For the second consecutive year, the Patriots were forced to wait until Day 2 of the NFL Draft to make any moves. Unlike in 2016, New England willingly parted with its first-round choice, the 32nd overall, in an earlier offseason trade with New Orleans to acquire WR Brandin Cooks.
Also unlike last spring, the reigning Super Bowl champs went without a pick in Round 2 as well, after giving that pick (64 overall) to Carolina in their trade for DE Kony Ealy. That meant the Patriots had to wait until the 72nd overall selection – which the Panthers gave New England in the Ealy deal – to make a pick.
With that choice, New England did what it so often does at this point in the draft: trade down.
Head coach Bill Belichick found a willing trading partner with his former director of college scouting, Jon Robinson, who's now the Tennessee Titans' general manager. New England sent the 72nd pick, along with their sixth-round pick (200th overall), to Nashville in exchange for the Titans' third-round pick at 83 overall, plus Tennessee's fourth-round selection at 124 overall.
When finally the Patriots made a selection, they tapped edge rusher Derek Rivers (6-4, 248) from Youngstown State at 83.
"It was shocking, man!" a clearly delighted Rivers told reporters via conference call Friday night. Even though he had what he described as an "awesome" pre-draft visit with the Patriots, he maintained he had "no idea" the Patriots would be interested in actually selecting him.
"He's obviously been in a good program. He's been well-coached," Belichick observed at the conclusion of Round 3. "It's a big adjustment for him or anybody else moving to the National Football League. We'll see how it goes."
New England wasn't done dealing though. Almost immediately after selecting Rivers, Belichick transacted business with another former employee. The Patriots sent their third-round pick (96) and the newly acquired 124 to Detroit. In exchange, Lions GM Bob Quinn, the former Patriots director of pro scouting, gave the Patriots the 85th overall, which they used to select Troy offensive lineman Antonio Garcia (6-6, 302).
Like Rivers, Garcia also paid a pre-draft visit to New England.
"Great environment, great people," Garcia recalled of his first trip to the region. "I look forward to being there."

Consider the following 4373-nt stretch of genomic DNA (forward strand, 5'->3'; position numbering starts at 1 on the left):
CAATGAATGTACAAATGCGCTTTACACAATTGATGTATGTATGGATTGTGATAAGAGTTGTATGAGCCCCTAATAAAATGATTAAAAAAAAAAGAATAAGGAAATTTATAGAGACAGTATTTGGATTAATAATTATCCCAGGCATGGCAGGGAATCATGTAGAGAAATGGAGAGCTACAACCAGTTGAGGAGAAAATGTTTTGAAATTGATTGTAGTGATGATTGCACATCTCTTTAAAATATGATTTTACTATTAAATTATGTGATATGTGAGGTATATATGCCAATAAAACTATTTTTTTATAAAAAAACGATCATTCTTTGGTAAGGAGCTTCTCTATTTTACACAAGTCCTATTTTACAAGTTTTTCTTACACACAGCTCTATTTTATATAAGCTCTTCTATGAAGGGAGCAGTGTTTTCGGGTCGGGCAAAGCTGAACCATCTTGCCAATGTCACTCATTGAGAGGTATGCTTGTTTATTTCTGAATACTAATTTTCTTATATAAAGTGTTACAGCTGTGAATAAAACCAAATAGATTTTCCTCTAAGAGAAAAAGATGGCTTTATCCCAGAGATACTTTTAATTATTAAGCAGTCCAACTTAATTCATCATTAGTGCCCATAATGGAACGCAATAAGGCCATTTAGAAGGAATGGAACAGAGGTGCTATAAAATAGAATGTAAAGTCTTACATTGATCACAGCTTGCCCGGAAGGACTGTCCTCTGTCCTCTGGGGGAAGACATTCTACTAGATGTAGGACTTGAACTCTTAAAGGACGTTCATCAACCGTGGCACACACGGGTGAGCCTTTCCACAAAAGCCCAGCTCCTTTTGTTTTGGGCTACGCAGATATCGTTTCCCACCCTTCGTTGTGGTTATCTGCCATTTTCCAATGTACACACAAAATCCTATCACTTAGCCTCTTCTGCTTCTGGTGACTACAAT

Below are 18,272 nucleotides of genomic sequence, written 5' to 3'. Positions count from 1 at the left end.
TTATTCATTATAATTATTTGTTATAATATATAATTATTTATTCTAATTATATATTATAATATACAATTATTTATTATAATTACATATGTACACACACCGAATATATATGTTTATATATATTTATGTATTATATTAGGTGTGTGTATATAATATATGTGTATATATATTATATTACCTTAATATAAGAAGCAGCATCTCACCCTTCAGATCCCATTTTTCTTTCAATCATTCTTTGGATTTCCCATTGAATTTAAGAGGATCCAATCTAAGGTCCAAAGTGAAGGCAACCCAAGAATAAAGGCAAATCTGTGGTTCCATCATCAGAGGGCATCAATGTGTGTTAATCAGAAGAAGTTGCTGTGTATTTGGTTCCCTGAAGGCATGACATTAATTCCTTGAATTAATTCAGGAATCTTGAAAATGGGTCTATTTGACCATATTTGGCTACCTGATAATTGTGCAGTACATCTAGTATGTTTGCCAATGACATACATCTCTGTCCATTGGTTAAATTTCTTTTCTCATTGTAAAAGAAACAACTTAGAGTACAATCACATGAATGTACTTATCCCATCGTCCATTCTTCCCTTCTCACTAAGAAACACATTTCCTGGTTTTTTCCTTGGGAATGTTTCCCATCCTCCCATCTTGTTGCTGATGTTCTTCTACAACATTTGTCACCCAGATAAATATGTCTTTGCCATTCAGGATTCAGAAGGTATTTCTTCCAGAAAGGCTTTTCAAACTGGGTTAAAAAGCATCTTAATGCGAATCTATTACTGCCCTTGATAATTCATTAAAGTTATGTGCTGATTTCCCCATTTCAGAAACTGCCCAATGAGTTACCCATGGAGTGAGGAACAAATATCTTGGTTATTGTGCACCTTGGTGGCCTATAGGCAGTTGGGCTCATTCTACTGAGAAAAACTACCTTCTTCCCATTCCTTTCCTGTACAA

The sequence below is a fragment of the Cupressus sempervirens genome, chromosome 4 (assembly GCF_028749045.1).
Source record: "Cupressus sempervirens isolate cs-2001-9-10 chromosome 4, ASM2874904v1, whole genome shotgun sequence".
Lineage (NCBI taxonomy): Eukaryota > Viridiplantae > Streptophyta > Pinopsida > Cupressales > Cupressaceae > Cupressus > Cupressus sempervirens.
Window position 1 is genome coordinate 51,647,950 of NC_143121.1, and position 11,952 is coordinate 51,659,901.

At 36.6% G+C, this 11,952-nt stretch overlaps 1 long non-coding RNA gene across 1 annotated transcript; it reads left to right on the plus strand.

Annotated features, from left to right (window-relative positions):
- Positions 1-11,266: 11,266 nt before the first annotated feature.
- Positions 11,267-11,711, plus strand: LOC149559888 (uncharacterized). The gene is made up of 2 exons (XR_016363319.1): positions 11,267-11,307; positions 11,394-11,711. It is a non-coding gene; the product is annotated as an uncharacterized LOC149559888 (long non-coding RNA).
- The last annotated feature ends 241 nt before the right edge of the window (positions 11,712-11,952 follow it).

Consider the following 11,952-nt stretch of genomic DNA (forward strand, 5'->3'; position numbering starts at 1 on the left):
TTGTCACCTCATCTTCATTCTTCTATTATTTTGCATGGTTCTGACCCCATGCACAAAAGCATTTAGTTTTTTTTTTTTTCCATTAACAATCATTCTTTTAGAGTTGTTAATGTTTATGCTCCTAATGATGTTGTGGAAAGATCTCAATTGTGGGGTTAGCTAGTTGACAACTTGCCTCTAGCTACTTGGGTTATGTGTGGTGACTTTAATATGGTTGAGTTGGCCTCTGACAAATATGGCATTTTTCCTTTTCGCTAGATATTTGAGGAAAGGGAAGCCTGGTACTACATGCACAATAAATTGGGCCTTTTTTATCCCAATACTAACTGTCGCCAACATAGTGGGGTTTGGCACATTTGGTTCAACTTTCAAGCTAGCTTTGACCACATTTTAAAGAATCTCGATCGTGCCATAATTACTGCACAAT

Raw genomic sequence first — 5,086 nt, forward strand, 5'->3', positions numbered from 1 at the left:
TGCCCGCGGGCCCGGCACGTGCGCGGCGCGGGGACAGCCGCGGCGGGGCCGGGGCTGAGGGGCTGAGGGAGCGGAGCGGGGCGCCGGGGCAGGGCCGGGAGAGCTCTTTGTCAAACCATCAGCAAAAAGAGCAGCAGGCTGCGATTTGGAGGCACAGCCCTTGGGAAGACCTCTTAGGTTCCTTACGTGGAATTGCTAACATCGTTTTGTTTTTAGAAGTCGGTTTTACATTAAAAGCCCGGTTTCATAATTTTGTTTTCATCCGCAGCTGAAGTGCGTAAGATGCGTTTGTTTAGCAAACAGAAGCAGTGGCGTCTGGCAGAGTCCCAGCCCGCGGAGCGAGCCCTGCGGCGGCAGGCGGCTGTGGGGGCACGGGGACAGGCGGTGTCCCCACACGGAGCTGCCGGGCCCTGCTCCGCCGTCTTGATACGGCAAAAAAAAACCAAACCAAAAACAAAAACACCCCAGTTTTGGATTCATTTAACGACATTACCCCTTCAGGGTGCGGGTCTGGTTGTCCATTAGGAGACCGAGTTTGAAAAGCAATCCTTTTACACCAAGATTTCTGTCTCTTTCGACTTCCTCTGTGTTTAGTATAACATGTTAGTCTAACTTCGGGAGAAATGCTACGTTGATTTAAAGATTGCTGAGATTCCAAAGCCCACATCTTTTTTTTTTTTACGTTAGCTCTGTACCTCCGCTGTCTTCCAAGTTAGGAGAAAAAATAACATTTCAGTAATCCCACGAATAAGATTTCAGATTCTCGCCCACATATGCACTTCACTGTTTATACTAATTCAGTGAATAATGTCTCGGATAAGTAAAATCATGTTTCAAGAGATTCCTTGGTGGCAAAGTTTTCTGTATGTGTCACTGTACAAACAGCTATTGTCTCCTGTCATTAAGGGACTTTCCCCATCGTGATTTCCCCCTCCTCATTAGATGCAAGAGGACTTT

The versatile lineman has experience at various positions on the o-line, but is considered more of a tackle at the NFL level. He described himself as a "physical, athletic, just nasty" football player.
"He's played tackle. He has the length and athleticism to play tackle. We'll see how it goes," Belichick remarked.
Both players had the opportunity to showcase their skills at the Senior Bowl all-star week in Alabama back in January. There, they squared off at times against one another, as they were assigned to opposing squads. Rivers, a self-described "late bloomer," credited that experience against top-flight talent with helping him get noticed by the Patriots.
"Super excited," added Rivers about joining the reigning Super Bowl champions. "I have so much to learn."
"It's not how you start, it's how you finish… I'm a testament to that," Garcia declared about his Senior Bowl experience.
After a flurry of activity on Day 2, the Patriots are now left with just three choices in the final four rounds, which resume on Saturday afternoon. That could always change, of course, if New England swings more trade deals.
But even if the Patriots wind up with one of their smallest draft classes ever, Belichick sounded fine with that because of the veterans his team acquired this offseason. Players like WR Brandin Cooks, DE Kony Ealy, TE Dwayne Allen, and RB Mike Gillislee are considered by Belichick to be part of the draft windfall because they were acquired by surrendering draft picks.
"You take advantage of the opportunities that you have," Belichick concluded.
The 2017 NFL Draft resumes Saturday at noon.